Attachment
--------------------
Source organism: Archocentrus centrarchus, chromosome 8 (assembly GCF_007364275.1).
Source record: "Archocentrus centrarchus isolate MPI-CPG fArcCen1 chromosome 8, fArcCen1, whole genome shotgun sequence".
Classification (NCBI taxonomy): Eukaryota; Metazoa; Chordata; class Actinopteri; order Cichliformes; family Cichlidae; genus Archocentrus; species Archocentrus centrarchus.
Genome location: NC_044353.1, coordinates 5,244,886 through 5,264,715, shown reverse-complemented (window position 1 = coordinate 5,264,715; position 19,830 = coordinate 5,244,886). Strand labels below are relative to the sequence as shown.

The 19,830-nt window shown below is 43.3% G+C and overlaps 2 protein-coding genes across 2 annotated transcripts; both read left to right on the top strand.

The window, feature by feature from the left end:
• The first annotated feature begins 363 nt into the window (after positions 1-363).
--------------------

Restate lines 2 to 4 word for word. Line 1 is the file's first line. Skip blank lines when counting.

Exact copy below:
Source record: "Archocentrus centrarchus isolate MPI-CPG fArcCen1 chromosome 8, fArcCen1, whole genome shotgun sequence".
Classification (NCBI taxonomy): Eukaryota; Metazoa; Chordata; class Actinopteri; order Cichliformes; family Cichlidae; genus Archocentrus; species Archocentrus centrarchus.
Genome location: NC_044353.1, coordinates 5,244,886 through 5,264,715, shown reverse-complemented (window position 1 = coordinate 5,264,715; position 19,830 = coordinate 5,244,886). Strand labels below are relative to the sequence as shown.